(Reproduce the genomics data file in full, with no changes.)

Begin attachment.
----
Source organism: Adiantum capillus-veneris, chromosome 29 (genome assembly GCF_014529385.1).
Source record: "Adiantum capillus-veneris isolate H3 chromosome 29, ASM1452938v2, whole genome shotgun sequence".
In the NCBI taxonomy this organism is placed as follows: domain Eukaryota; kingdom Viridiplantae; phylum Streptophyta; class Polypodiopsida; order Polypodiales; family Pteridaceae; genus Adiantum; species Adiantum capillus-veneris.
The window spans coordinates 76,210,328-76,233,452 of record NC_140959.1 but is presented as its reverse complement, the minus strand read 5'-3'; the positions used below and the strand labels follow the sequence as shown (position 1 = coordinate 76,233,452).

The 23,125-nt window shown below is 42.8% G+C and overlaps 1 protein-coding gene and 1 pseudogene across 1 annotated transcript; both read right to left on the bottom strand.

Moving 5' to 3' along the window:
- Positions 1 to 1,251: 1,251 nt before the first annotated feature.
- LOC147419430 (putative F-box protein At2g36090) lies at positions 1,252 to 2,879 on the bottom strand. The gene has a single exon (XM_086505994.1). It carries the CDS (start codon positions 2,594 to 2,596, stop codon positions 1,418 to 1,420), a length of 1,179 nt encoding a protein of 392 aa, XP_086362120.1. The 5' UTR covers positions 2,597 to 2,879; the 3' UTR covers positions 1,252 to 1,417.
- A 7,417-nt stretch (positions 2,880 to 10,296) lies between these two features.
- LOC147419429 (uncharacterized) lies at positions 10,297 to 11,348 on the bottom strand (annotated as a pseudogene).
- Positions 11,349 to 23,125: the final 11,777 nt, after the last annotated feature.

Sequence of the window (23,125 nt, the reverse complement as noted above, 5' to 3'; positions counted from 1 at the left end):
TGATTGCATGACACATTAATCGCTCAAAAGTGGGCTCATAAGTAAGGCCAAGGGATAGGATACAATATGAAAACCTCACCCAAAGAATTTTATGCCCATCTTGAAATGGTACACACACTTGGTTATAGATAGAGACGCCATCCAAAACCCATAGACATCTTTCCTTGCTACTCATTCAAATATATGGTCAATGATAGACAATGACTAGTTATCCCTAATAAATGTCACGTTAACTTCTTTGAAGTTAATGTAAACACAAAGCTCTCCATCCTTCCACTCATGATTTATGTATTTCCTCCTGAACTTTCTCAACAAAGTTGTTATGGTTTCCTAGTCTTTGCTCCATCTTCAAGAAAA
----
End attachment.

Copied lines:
Source organism: Adiantum capillus-veneris, chromosome 29 (genome assembly GCF_014529385.1).
Source record: "Adiantum capillus-veneris isolate H3 chromosome 29, ASM1452938v2, whole genome shotgun sequence".
In the NCBI taxonomy this organism is placed as follows: domain Eukaryota; kingdom Viridiplantae; phylum Streptophyta; class Polypodiopsida; order Polypodiales; family Pteridaceae; genus Adiantum; species Adiantum capillus-veneris.
The window spans coordinates 76,210,328-76,233,452 of record NC_140959.1 but is presented as its reverse complement, the minus strand read 5'-3'; the positions used below and the strand labels follow the sequence as shown (position 1 = coordinate 76,233,452).

The 23,125-nt window shown below is 42.8% G+C and overlaps 1 protein-coding gene and 1 pseudogene across 1 annotated transcript; both read right to left on the bottom strand.

Moving 5' to 3' along the window:
- Positions 1 to 1,251: 1,251 nt before the first annotated feature.
- LOC147419430 (putative F-box protein At2g36090) lies at positions 1,252 to 2,879 on the bottom strand. The gene has a single exon (XM_086505994.1). It carries the CDS (start codon positions 2,594 to 2,596, stop codon positions 1,418 to 1,420), a length of 1,179 nt encoding a protein of 392 aa, XP_086362120.1. The 5' UTR covers positions 2,597 to 2,879; the 3' UTR covers positions 1,252 to 1,417.
- A 7,417-nt stretch (positions 2,880 to 10,296) lies between these two features.
- LOC147419429 (uncharacterized) lies at positions 10,297 to 11,348 on the bottom strand (annotated as a pseudogene).
- Positions 11,349 to 23,125: the final 11,777 nt, after the last annotated feature.

Sequence of the window (23,125 nt, the reverse complement as noted above, 5' to 3'; positions counted from 1 at the left end):
TGATTGCATGACACATTAATCGCTCAAAAGTGGGCTCATAAGTAAGGCCAAGGGATAGGATACAATATGAAAACCTCACCCAAAGAATTTTATGCCCATCTTGAAATGGTACACACACTTGGTTATAGATAGAGACGCCATCCAAAACCCATAGACATCTTTCCTTGCTACTCATTCAAATATATGGTCAATGATAGACAATGACTAGTTATCCCTAATAAATGTCACGTTAACTTCTTTGAAGTTAATGTAAACACAAAGCTCTCCATCCTTCCACTCATGATTTATGTATTTCCTCCTGAACTTTCTCAACAAAGTTGTTATGGTTTCCTAGTCTTTGCTCCATCTTCAAGAAAA